We all love Chris Gayle, don’t we? OK, let me rephrase this: we all love Chris Gayle’s batting, don’t we? Personally, I love the entire package of this man-mountain. He is a delight for marketing men, broadcaster and of course us the lesser mortals, his fans who were not surprised that he reached 10K runs in this format. I may not be able to give him company at a pub beyond 1 AM but I’ll be the first person to switch on my TV set at 2AM if he is batting. He is what the T20 planet craves for, an entertainer.

How he does it? Well, the first thing is Gayle’s intent. Most coaches have told me the 4-3-2-1 formula to score runs. It means the first option is to look for a boundary. Second, look for three runs, third option is to search a couple and final one being to at least take a single. With Gayle the formula seems to be “think 6--think 6--think 6 again--bloody hell, let me block. Fours, well, let’s see.” My man hates to deal in ones, twos or threes. Most people look (sometimes complain) at the thickness of his bat but for me the truth lies in the simplicity of the Jamaican’s gameplan.

For starters, he operates in the V, most of his strokes are a product of a harmonious hand-eye marriage and a bat coming down from Heavens in a beautiful arc. Then comes the most vital USP of Gayle Inc. – the brute power. I have often seen his mis-hits sailing into the stands at Chinnaswamy Stadium. Besides all of this Gayle also knows and acknowledges what he can’t do. Those drives, the hook shots or the delicate dabs are never on Gayle’s menu. So, he is not your 360 degrees batsman but he is what he is. I have often said that Rahul bhai (Rahul Dravid) is the most evolved cricketer I have seen in my cricketing life time. Perhaps Gayle is the only batsman I know who has consolidated most on his strengths.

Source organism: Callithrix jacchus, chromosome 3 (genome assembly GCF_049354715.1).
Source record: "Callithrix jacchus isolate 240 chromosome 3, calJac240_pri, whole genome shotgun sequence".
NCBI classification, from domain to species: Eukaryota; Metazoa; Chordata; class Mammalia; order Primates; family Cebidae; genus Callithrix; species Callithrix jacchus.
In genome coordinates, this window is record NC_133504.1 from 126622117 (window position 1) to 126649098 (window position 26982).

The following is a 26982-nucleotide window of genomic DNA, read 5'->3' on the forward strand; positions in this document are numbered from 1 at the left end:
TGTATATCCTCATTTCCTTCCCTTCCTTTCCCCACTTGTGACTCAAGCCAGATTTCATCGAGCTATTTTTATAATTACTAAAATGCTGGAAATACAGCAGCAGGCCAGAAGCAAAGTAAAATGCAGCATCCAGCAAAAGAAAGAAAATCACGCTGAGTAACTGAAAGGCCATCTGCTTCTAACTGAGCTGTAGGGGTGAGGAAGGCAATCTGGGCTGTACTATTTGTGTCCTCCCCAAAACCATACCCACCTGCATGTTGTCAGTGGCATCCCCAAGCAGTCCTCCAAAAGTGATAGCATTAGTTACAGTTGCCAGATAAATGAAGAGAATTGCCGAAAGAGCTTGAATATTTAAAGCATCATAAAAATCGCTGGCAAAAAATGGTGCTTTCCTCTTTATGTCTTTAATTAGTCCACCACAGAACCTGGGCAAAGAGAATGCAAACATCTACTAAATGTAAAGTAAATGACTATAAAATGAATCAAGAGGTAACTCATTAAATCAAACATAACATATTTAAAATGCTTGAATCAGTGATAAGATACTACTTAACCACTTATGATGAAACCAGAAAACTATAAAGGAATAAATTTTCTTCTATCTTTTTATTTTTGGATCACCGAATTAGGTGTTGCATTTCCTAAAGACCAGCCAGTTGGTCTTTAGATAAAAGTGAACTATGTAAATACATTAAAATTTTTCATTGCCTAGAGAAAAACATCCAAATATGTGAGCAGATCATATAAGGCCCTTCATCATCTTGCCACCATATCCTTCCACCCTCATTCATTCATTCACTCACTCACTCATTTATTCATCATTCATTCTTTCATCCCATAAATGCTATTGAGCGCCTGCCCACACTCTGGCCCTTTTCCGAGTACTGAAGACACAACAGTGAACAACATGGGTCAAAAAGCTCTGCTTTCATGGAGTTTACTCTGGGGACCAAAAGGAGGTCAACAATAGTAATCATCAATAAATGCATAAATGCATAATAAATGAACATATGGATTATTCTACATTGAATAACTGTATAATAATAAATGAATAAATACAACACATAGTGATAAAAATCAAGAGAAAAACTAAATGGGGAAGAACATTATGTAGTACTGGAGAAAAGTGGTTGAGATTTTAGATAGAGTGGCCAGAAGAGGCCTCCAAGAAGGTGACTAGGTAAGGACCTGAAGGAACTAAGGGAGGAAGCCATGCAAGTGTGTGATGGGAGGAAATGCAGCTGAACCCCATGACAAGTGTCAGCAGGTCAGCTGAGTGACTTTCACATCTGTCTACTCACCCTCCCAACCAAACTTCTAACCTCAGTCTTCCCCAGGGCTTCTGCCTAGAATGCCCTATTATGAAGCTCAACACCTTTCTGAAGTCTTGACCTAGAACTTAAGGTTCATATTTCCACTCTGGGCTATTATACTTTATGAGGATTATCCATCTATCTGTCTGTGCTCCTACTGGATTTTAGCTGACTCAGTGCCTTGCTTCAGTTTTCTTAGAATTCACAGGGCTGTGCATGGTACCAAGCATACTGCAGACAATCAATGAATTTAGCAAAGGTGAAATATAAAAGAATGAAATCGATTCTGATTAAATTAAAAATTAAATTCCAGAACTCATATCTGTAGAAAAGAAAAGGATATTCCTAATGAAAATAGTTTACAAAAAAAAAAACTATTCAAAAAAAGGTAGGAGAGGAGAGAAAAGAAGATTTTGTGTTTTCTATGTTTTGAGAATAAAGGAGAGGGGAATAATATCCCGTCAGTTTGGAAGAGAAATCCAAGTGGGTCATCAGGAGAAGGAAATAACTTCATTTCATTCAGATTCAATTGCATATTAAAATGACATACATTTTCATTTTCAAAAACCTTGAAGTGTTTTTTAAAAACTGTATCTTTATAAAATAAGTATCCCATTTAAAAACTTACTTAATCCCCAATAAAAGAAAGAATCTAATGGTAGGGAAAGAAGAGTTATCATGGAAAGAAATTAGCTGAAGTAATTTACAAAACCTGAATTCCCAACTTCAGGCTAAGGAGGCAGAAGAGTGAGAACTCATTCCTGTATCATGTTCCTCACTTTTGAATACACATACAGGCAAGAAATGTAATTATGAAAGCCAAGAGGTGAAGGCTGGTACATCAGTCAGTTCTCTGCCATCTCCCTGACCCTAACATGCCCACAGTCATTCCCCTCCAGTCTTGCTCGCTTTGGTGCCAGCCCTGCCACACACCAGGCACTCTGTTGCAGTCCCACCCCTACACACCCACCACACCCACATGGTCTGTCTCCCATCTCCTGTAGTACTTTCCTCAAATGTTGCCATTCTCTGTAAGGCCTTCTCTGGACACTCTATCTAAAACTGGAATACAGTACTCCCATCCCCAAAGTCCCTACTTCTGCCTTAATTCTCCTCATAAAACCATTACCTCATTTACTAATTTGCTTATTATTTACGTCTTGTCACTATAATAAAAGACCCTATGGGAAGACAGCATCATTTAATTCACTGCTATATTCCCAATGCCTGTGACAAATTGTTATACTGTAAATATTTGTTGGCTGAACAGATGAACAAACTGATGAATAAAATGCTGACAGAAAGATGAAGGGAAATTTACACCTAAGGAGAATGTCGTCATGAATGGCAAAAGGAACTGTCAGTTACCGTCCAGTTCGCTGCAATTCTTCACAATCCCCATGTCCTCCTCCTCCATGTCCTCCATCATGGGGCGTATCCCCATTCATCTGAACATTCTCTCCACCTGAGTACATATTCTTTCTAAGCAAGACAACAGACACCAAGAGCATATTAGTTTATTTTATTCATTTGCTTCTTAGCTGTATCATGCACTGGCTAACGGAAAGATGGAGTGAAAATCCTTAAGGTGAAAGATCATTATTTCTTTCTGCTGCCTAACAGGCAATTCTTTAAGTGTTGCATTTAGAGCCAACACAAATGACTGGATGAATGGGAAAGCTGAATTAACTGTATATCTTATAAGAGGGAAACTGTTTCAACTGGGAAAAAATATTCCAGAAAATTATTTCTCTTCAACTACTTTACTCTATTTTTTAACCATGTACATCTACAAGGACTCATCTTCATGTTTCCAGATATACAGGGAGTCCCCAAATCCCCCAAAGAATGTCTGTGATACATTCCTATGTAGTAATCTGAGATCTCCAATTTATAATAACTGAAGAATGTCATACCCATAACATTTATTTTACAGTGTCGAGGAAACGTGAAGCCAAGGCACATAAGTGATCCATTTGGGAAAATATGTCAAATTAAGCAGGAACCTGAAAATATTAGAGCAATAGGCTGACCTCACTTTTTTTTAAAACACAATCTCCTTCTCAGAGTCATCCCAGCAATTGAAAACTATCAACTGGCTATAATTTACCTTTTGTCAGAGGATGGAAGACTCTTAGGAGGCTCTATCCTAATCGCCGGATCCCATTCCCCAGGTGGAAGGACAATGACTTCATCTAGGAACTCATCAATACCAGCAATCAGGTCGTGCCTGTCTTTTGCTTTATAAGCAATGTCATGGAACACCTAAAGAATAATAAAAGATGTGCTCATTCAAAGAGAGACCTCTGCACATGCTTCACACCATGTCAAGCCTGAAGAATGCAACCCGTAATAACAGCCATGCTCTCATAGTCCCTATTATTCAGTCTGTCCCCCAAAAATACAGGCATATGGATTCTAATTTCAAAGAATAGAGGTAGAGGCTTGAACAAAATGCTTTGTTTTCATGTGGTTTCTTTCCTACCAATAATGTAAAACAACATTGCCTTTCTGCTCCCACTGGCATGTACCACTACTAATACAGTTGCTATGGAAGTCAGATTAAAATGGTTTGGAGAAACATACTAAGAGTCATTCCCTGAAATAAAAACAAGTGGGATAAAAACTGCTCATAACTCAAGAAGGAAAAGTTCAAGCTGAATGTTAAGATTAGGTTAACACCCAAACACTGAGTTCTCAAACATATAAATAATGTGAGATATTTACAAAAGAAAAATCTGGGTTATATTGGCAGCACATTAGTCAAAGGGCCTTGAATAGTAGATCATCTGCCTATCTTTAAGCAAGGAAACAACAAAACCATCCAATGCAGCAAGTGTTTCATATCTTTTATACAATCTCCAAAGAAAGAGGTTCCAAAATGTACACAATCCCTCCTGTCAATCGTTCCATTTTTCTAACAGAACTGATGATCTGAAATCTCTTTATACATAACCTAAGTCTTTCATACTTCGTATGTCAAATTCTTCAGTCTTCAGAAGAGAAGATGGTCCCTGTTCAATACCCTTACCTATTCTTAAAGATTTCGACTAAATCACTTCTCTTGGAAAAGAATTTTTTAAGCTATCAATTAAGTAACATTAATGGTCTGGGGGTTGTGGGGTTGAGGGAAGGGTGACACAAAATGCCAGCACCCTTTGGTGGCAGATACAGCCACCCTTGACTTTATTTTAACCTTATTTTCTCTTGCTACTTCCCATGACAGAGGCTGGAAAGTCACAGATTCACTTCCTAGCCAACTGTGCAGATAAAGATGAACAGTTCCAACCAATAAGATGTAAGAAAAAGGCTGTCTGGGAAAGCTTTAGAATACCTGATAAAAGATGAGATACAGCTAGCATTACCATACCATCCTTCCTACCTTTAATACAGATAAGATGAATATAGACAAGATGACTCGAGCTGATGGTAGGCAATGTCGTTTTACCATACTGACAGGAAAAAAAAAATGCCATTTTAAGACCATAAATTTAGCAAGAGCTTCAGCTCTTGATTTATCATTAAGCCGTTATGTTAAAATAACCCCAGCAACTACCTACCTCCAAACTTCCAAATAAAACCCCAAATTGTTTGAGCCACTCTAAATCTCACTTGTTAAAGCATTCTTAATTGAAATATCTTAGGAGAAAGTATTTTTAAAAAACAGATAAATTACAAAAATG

Closer home, another batsman who has casted himself into a new mould is Yusuf Pathan. Back during the 2007 T20 World Cup he got off the blocks as a big-hitting sensation. In India the reputations are made overnight and sometimes cricketers involuntarily become slaves of them. I am glad that Yusuf has come out of the compulsive hitting mode and is now more judicious in his strokeplay. In 2015 IPL he averaged 44.57 and 72.2 in the next season. In the game against Delhi it was his sensible batting that bailed us out from 21 for 3. Yusuf often says that our former bowling coach Wasim Akram too had a role to play in his transformation.


It is that phase of the tournament when Yusuf can elevate his standing to next level. I spoke to him about this and the big Pathan smiled and said, “dekh lengay yaar”. Yes, we have been trying a few combinations at the top of the order. I don’t know I am a bit of a gambler on this. My fancy for a hitting option at the top tells me that I am reeling big time under Gayle-effect!